On Sunday 25 October, leaders of 11 states along the so-called Western Balkans migratory route held a mini-summit in Brussels. They convened at the invitation of Jean-Claude Juncker, President of the European Commission, who does not usually organize such meetings. Prime ministers of Albania, Austria, Bulgaria, Croatia, Macedonia, Germany, Greece, Hungary, Romania, Serbia and Slovenia were brought together with the UN Commissioner for Refugees and a host of EU agencies. The aim was not changing refugee policy, Juncker indicated, but to discuss immediate and concrete measures to tackle the refugee flow. In the past weeks, tens of thousands of people moved mainly from Greece, through Macedonia, Serbia, Hungary or Slovenia to Austria and Germany. The situation became really inhumane, since countries did not provide any shelter and organized transports that passed the burden of refugees onto their respective neighbors. This resulted in cross-border conflicts for the countries involved, and in undignified treatment of the asylum-seekers. Late Sunday night, the leaders agreed in principle on the following measures: Greece will increase its refugee reception capacity by 30 000 by the end of this year. The office of the UN High Commissioner on Refugees will provide additional 20 000. Another 50 000 places will be introduced along the Western Balkans route, with the involved countries and the EU providing financial support. The states along the migratory route agreed to stop actions such as transports of refugees across borders to neighboring states and agreed instead on information-sharing, mainly through new high level contact points. The leaders also pushed Greece and Macedonia to commit to better border management cooperation. In addition, 400 policemen will be sent to Slovenia which struggles with unprecedented refugee flows since Hungary practically sealed its borders. These steps were agreed to in principle and will now be hammered out on expert level.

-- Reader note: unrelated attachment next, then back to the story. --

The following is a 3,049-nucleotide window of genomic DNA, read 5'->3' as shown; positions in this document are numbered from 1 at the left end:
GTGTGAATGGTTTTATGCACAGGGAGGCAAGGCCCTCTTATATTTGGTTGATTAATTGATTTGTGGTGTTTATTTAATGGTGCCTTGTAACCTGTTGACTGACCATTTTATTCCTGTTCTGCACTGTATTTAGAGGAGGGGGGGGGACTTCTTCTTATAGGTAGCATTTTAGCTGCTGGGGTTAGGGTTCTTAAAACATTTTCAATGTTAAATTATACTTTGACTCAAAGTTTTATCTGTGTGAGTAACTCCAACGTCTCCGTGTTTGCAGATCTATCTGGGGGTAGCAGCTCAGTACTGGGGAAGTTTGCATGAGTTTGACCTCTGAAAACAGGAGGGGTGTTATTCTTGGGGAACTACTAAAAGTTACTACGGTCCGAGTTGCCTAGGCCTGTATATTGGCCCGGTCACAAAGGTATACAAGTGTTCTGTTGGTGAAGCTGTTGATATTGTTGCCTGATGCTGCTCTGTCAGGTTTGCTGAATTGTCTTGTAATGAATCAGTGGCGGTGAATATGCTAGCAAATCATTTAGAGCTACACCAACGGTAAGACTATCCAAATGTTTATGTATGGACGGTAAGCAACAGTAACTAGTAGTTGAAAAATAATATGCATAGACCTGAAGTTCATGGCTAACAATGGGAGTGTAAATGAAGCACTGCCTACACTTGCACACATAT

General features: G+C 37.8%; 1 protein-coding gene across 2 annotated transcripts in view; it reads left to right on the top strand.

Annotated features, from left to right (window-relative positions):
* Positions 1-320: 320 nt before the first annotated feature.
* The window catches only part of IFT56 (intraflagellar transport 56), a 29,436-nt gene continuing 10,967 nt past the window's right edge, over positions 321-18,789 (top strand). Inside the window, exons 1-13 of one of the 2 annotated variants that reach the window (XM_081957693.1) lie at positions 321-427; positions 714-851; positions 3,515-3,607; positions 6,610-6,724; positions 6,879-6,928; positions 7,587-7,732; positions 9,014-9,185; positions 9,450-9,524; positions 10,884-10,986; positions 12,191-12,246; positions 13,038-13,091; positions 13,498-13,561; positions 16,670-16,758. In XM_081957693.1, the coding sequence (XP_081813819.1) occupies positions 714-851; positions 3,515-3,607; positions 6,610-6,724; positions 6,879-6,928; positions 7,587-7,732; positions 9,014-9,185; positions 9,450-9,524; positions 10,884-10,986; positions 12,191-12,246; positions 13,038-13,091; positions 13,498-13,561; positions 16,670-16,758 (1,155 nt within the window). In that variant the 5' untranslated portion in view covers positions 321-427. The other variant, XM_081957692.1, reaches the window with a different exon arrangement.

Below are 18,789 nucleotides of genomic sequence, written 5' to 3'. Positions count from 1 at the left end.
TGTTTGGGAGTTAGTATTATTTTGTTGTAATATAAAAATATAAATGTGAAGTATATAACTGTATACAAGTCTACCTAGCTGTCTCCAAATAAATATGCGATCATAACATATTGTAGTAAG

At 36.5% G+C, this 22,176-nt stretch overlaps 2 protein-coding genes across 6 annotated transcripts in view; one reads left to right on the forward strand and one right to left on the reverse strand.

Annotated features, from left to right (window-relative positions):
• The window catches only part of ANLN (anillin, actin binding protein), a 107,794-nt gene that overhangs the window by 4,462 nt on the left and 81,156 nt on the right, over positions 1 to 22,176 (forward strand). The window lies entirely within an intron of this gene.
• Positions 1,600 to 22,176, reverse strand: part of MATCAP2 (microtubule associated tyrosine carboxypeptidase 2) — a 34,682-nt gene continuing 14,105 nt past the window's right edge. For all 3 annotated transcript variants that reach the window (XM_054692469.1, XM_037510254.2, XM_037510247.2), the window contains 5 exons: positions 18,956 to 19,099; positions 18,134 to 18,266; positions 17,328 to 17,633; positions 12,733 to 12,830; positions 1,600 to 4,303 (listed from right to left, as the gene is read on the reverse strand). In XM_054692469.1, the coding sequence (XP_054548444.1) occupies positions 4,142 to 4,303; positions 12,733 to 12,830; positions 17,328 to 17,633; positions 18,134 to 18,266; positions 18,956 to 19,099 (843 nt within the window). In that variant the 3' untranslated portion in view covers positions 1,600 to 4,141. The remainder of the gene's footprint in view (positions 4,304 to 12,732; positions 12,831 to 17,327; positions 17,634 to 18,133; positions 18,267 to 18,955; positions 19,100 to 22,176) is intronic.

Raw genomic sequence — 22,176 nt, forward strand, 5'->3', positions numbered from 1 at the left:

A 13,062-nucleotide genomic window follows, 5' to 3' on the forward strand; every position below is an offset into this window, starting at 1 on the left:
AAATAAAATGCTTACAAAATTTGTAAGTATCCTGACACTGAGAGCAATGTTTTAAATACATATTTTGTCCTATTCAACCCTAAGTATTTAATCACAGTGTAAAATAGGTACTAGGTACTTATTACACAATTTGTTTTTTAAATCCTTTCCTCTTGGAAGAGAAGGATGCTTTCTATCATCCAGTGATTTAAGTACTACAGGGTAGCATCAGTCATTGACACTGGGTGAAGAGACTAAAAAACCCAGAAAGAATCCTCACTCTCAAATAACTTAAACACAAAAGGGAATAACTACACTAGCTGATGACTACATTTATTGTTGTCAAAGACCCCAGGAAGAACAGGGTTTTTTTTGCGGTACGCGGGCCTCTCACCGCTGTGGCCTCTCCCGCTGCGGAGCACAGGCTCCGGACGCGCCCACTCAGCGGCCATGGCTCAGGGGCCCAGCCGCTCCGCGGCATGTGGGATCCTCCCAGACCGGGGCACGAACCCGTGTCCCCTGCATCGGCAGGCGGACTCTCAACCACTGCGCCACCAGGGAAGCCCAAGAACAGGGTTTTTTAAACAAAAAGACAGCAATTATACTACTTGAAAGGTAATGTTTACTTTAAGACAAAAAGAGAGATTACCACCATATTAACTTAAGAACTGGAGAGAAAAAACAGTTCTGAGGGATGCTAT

6th October 2021
9th July 2021